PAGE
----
I talked a little before about turning forms with value versus turning form with temperature. Well, you need a little of both to successfully work with red. I added a little bit of violet to the reds on the right side of Misty’s core shadow and a little bit of orange to be reds on the left. I ended up going back and cooling the reds on the right side down even more as the painting progressed.
Saturday, April 10, 2010
If you're working with a character dressed in red, the first thing you must sacrifice is subtlety. Red is an unforgiving color. Its value range starts with a medium dark, and only goes darker from there. You can create beautiful value shifts within that range on your original, but less than a quarter of them will reproduce in print. Luckily I'm not working here for reproduction, but I still want to take a dynamic approach. I want to go very dark in my shadows to compensate for the value vampire at is red.
I have a love-hate relationship with hand lettering. The first art job I got when I moved to Atlanta for school was assisting a sign painter, and he taught me most of what I know about type and lettering. This guy was like a redneck Mr. Miyagi, and he taught that hand lettering was the true path to enlightenment. If that's true then Adobe illustrator must be the express lane. But, I have to say I agree with him on original paintings. There's something nice about the slight imperfections of hand-painted lettering on a hand-painted image. I always thought it's was cool to see hand-painted lettering on thoes old Rockwell illustrations, and it seems to me that there is a little something lost since most comic book original art no longer has word balloons. And it's always felt like you got a piece of the story as well as the art when the lettering is there.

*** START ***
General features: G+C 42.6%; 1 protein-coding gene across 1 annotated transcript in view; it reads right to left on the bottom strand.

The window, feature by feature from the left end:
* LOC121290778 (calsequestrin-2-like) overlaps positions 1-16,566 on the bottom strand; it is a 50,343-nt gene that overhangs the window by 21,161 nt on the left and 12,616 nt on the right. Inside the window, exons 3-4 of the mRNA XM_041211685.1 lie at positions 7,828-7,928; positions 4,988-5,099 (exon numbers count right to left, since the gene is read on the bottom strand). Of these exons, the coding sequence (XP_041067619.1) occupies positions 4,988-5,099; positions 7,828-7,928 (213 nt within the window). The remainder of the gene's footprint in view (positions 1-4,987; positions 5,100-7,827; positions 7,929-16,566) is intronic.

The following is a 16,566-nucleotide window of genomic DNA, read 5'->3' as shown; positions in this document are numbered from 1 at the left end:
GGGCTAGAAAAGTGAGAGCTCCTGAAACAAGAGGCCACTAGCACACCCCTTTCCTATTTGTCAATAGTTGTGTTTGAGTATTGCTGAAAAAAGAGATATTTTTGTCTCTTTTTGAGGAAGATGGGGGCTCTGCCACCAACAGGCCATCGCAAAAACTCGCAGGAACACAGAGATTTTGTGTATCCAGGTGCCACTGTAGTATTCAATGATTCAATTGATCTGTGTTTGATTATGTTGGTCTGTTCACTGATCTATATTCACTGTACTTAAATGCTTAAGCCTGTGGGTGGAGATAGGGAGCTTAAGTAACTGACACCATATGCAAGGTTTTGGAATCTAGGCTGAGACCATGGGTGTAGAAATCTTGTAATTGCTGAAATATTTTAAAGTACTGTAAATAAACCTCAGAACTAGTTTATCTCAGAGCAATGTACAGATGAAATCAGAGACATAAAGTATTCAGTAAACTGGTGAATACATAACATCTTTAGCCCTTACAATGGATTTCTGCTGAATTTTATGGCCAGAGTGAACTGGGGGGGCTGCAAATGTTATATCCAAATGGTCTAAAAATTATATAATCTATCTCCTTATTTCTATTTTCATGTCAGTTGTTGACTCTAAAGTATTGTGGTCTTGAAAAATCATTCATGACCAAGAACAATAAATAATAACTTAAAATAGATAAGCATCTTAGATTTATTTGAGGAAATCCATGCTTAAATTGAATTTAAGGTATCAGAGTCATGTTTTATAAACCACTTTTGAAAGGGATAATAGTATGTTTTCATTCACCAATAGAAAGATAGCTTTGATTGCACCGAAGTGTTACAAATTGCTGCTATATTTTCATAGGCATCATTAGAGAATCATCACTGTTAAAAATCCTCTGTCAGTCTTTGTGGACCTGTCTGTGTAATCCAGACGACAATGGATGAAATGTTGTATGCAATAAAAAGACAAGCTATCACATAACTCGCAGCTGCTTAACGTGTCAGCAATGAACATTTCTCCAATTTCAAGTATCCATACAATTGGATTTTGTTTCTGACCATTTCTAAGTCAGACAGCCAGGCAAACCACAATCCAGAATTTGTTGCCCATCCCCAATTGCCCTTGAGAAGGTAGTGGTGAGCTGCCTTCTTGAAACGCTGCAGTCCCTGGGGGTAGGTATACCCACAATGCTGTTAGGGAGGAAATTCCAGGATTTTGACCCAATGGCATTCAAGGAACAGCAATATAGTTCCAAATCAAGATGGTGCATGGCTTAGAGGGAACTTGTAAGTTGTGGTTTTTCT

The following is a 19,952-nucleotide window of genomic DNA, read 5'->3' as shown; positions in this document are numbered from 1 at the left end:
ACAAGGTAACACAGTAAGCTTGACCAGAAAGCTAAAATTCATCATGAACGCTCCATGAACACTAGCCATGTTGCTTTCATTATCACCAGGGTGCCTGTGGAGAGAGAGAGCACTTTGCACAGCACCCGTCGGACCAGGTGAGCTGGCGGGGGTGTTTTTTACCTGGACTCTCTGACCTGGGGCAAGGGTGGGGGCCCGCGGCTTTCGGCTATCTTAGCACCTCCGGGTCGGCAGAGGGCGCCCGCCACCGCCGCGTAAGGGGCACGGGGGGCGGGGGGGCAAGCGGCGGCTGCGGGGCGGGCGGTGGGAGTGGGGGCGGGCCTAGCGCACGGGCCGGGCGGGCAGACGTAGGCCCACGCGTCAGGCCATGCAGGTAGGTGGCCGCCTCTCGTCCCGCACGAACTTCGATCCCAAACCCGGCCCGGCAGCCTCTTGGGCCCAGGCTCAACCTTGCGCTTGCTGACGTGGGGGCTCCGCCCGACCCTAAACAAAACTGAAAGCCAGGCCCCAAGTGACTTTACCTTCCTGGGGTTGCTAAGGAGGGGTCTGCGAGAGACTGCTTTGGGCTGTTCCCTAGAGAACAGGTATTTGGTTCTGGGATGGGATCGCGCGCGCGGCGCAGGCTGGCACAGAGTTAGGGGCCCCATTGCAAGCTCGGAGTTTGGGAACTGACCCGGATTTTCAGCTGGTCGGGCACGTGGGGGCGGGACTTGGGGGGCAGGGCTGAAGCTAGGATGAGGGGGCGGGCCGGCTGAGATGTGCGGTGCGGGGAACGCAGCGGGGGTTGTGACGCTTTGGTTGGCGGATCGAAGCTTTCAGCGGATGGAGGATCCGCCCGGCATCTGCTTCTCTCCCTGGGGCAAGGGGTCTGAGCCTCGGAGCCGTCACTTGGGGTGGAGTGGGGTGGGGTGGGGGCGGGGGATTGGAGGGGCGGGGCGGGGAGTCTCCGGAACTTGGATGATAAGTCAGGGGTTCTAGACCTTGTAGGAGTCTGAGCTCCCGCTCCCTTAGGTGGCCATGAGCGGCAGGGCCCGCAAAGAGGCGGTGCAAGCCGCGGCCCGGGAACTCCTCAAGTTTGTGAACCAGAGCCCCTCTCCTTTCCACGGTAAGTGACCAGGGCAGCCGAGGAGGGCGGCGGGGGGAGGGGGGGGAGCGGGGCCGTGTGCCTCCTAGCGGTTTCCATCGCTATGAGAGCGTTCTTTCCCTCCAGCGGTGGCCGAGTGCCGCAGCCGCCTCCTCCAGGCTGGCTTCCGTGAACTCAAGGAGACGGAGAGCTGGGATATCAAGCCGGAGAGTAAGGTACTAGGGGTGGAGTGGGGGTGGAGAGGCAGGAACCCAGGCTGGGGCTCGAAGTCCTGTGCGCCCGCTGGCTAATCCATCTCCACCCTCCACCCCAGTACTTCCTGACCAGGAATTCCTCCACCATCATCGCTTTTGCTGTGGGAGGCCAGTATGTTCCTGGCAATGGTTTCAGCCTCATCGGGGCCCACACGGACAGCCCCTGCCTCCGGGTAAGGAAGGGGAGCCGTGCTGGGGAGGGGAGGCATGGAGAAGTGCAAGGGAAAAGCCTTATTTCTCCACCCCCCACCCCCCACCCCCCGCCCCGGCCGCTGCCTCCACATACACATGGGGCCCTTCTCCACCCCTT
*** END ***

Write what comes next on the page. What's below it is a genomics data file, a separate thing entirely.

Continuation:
The look I’m going for here is somewhere between a movie teaser poster and a jazz album cover from the late 60s and 70s. I decided to go with an opaque paint to get that rich silk screened look. Holbein makes a product called acrya gouache that's perfect for this application. It's very opaque and the colors dry to a nice matte finish, and it has a pretty impressive color range. It's a bit like animation cell paint, but it's a little easier to get your hands on. I thinned the colors down to a milky consistency to give it a slight bit of texture. Going to flat and opaque here would make things look a little too artificial and cut out, but that texture will tie the background and foreground together.
I tried to go too light with lines that identify structures within the form. Like flesh toned lines within the face and the reds on Misty’s costume. These lines generally get blown out with the first or second wash of color, but they help identify landmarks.